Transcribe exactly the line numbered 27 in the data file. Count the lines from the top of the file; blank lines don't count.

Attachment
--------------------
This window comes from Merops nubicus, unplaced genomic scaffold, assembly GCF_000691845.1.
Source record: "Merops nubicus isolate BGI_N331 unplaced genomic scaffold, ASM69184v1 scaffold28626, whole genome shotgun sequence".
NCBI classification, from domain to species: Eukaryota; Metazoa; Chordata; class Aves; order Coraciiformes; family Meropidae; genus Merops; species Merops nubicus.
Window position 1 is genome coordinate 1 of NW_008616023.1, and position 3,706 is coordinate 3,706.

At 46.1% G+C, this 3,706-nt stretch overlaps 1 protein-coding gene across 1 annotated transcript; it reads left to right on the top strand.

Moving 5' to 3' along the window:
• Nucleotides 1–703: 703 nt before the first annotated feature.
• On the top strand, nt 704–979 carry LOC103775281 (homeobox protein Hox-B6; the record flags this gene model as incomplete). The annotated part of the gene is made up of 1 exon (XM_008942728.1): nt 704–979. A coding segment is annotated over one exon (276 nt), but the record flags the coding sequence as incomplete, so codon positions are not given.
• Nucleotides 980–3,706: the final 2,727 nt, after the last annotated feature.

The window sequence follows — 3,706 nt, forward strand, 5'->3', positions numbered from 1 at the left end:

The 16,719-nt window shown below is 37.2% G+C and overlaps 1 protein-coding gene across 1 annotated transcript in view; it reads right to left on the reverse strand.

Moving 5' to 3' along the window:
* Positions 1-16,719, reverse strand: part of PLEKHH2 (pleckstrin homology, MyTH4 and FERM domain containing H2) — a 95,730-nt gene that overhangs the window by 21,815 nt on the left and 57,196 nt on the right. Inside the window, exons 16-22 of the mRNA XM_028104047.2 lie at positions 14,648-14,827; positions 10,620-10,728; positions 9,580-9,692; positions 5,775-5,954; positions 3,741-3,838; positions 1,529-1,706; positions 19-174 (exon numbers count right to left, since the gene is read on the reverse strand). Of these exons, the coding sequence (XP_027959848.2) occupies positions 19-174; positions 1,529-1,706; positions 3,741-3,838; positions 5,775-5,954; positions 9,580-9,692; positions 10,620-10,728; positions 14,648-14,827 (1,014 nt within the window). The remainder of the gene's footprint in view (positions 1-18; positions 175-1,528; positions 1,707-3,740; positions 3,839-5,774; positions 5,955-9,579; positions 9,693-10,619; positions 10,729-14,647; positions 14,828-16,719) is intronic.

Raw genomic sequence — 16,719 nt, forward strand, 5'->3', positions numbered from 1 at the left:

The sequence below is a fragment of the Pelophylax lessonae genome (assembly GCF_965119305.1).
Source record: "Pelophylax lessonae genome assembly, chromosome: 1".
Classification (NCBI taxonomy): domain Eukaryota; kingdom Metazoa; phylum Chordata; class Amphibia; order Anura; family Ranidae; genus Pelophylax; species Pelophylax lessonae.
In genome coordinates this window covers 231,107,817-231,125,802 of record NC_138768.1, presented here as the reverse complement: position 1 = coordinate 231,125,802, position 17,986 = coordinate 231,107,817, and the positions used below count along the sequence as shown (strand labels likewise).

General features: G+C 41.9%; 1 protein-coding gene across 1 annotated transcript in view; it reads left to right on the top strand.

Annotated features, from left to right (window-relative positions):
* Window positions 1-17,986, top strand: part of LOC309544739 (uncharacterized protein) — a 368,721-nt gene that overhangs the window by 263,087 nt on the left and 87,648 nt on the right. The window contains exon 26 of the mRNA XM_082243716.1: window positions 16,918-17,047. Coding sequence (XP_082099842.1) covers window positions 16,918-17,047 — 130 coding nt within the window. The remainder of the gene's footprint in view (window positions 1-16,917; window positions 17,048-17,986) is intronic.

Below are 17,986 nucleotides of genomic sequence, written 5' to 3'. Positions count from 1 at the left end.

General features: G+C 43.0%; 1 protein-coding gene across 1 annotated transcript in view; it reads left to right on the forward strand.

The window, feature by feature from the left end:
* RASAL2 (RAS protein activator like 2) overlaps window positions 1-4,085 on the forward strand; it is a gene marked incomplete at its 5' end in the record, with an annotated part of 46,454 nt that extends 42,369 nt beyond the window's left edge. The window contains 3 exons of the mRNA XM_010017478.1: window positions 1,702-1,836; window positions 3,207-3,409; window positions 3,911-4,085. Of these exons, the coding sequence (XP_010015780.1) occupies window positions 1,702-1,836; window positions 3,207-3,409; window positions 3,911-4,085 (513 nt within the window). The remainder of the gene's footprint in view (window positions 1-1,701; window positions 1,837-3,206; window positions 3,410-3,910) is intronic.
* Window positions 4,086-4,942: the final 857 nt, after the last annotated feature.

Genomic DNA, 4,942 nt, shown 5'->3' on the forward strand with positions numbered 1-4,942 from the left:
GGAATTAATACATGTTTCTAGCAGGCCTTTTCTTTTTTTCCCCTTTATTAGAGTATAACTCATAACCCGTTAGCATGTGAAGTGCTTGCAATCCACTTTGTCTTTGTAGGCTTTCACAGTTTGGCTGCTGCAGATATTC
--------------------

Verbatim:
Genomic DNA, 4,942 nt, shown 5'->3' on the forward strand with positions numbered 1-4,942 from the left: